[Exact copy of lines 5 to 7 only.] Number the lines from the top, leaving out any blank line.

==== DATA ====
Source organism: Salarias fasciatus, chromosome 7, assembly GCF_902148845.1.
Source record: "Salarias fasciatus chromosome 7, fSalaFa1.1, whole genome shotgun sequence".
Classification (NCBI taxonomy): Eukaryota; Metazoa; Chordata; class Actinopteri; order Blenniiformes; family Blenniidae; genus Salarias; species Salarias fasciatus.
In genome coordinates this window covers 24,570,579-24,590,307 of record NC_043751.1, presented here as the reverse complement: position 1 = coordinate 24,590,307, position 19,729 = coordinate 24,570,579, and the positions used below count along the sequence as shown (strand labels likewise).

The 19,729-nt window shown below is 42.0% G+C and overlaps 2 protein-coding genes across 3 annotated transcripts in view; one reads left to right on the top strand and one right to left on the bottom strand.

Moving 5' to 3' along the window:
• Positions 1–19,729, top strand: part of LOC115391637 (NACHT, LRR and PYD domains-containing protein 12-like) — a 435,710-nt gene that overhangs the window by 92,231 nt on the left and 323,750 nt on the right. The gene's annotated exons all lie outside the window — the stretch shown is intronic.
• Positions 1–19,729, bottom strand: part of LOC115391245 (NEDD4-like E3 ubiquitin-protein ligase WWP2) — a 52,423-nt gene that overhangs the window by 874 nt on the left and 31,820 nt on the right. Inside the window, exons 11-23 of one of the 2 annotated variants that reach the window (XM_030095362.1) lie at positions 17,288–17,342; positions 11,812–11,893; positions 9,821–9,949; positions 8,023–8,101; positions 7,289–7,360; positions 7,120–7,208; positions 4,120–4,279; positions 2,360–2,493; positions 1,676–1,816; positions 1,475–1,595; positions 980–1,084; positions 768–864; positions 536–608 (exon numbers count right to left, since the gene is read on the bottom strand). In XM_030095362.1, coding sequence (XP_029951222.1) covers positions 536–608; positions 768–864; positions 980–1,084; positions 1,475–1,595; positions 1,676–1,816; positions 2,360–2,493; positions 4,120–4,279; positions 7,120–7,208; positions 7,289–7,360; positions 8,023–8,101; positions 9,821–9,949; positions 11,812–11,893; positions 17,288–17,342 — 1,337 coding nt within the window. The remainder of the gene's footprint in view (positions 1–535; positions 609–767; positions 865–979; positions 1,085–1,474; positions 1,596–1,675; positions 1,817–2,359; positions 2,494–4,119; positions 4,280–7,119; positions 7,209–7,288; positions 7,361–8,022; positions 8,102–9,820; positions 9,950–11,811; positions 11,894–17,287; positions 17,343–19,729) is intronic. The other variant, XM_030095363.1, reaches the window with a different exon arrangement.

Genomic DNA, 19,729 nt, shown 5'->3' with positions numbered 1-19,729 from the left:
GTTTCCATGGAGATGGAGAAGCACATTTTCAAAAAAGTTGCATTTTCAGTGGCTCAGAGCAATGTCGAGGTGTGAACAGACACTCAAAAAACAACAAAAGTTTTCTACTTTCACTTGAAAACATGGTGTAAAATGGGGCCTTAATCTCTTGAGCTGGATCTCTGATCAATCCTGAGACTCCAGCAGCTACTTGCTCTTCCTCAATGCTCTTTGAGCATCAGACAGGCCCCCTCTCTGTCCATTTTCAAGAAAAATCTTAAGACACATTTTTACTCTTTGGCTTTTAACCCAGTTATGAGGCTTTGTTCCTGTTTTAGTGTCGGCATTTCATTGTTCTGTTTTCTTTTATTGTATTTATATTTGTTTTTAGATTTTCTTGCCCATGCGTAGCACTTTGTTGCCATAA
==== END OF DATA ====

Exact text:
The 19,729-nt window shown below is 42.0% G+C and overlaps 2 protein-coding genes across 3 annotated transcripts in view; one reads left to right on the top strand and one right to left on the bottom strand.

Moving 5' to 3' along the window:
• Positions 1–19,729, top strand: part of LOC115391637 (NACHT, LRR and PYD domains-containing protein 12-like) — a 435,710-nt gene that overhangs the window by 92,231 nt on the left and 323,750 nt on the right. The gene's annotated exons all lie outside the window — the stretch shown is intronic.